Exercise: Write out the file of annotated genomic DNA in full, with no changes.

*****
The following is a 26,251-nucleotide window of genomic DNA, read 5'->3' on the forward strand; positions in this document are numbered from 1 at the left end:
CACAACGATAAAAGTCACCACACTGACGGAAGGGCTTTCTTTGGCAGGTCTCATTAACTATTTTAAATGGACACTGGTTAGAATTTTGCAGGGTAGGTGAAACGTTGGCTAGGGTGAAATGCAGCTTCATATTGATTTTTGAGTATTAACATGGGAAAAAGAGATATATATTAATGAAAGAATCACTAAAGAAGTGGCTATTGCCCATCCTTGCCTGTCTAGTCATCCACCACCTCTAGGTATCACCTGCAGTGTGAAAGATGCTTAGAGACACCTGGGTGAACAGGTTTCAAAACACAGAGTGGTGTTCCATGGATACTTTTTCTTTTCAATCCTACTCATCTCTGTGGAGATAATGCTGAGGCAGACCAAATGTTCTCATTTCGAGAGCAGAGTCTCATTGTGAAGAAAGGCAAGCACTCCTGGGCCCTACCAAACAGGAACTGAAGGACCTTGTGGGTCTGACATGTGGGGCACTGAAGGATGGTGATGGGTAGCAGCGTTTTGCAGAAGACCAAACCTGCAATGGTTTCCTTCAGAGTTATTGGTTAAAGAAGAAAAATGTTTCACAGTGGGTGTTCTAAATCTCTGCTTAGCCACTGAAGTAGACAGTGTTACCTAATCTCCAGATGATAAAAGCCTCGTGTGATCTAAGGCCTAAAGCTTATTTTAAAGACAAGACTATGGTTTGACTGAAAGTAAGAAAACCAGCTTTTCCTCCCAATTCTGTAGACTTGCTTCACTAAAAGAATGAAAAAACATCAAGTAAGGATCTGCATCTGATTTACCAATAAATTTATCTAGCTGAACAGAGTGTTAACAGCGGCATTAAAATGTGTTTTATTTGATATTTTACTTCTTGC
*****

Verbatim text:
The following is a 26,251-nucleotide window of genomic DNA, read 5'->3' on the forward strand; positions in this document are numbered from 1 at the left end:
CACAACGATAAAAGTCACCACACTGACGGAAGGGCTTTCTTTGGCAGGTCTCATTAACTATTTTAAATGGACACTGGTTAGAATTTTGCAGGGTAGGTGAAACGTTGGCTAGGGTGAAATGCAGCTTCATATTGATTTTTGAGTATTAACATGGGAAAAAGAGATATATATTAATGAAAGAATCACTAAAGAAGTGGCTATTGCCCATCCTTGCCTGTCTAGTCATCCACCACCTCTAGGTATCACCTGCAGTGTGAAAGATGCTTAGAGACACCTGGGTGAACAGGTTTCAAAACACAGAGTGGTGTTCCATGGATACTTTTTCTTTTCAATCCTACTCATCTCTGTGGAGATAATGCTGAGGCAGACCAAATGTTCTCATTTCGAGAGCAGAGTCTCATTGTGAAGAAAGGCAAGCACTCCTGGGCCCTACCAAACAGGAACTGAAGGACCTTGTGGGTCTGACATGTGGGGCACTGAAGGATGGTGATGGGTAGCAGCGTTTTGCAGAAGACCAAACCTGCAATGGTTTCCTTCAGAGTTATTGGTTAAAGAAGAAAAATGTTTCACAGTGGGTGTTCTAAATCTCTGCTTAGCCACTGAAGTAGACAGTGTTACCTAATCTCCAGATGATAAAAGCCTCGTGTGATCTAAGGCCTAAAGCTTATTTTAAAGACAAGACTATGGTTTGACTGAAAGTAAGAAAACCAGCTTTTCCTCCCAATTCTGTAGACTTGCTTCACTAAAAGAATGAAAAAACATCAAGTAAGGATCTGCATCTGATTTACCAATAAATTTATCTAGCTGAACAGAGTGTTAACAGCGGCATTAAAATGTGTTTTATTTGATATTTTACTTCTTGC